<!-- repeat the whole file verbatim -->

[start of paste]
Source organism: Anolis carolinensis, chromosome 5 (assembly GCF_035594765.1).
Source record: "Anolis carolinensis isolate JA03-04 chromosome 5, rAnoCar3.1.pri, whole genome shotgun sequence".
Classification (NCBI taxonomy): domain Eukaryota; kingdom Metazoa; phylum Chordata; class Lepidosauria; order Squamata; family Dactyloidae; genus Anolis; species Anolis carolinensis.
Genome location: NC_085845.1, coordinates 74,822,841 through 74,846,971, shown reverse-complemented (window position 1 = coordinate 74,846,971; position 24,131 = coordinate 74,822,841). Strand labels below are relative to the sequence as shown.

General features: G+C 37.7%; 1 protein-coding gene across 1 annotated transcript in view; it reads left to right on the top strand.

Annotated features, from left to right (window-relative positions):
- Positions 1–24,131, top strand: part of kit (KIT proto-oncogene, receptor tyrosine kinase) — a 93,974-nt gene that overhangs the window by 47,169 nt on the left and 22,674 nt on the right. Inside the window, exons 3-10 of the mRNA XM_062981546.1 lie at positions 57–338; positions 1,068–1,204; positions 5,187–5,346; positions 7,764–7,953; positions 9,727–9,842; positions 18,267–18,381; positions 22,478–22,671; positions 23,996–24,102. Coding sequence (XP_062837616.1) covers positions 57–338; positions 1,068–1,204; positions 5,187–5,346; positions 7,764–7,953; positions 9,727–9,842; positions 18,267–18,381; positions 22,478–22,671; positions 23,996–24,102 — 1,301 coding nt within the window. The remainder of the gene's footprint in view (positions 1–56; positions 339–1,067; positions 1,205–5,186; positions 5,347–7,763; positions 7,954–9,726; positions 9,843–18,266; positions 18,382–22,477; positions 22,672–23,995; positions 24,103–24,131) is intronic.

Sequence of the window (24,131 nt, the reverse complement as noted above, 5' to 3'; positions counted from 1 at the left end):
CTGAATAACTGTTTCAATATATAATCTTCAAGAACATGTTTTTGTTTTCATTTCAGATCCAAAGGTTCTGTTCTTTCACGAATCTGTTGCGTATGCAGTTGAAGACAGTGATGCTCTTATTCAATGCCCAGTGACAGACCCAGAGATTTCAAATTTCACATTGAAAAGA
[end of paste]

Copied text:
Source organism: Anolis carolinensis, chromosome 5 (assembly GCF_035594765.1).
Source record: "Anolis carolinensis isolate JA03-04 chromosome 5, rAnoCar3.1.pri, whole genome shotgun sequence".
Classification (NCBI taxonomy): domain Eukaryota; kingdom Metazoa; phylum Chordata; class Lepidosauria; order Squamata; family Dactyloidae; genus Anolis; species Anolis carolinensis.
Genome location: NC_085845.1, coordinates 74,822,841 through 74,846,971, shown reverse-complemented (window position 1 = coordinate 74,846,971; position 24,131 = coordinate 74,822,841). Strand labels below are relative to the sequence as shown.

General features: G+C 37.7%; 1 protein-coding gene across 1 annotated transcript in view; it reads left to right on the top strand.

Annotated features, from left to right (window-relative positions):
- Positions 1–24,131, top strand: part of kit (KIT proto-oncogene, receptor tyrosine kinase) — a 93,974-nt gene that overhangs the window by 47,169 nt on the left and 22,674 nt on the right. Inside the window, exons 3-10 of the mRNA XM_062981546.1 lie at positions 57–338; positions 1,068–1,204; positions 5,187–5,346; positions 7,764–7,953; positions 9,727–9,842; positions 18,267–18,381; positions 22,478–22,671; positions 23,996–24,102. Coding sequence (XP_062837616.1) covers positions 57–338; positions 1,068–1,204; positions 5,187–5,346; positions 7,764–7,953; positions 9,727–9,842; positions 18,267–18,381; positions 22,478–22,671; positions 23,996–24,102 — 1,301 coding nt within the window. The remainder of the gene's footprint in view (positions 1–56; positions 339–1,067; positions 1,205–5,186; positions 5,347–7,763; positions 7,954–9,726; positions 9,843–18,266; positions 18,382–22,477; positions 22,672–23,995; positions 24,103–24,131) is intronic.

Sequence of the window (24,131 nt, the reverse complement as noted above, 5' to 3'; positions counted from 1 at the left end):
CTGAATAACTGTTTCAATATATAATCTTCAAGAACATGTTTTTGTTTTCATTTCAGATCCAAAGGTTCTGTTCTTTCACGAATCTGTTGCGTATGCAGTTGAAGACAGTGATGCTCTTATTCAATGCCCAGTGACAGACCCAGAGATTTCAAATTTCACATTGAAAAGA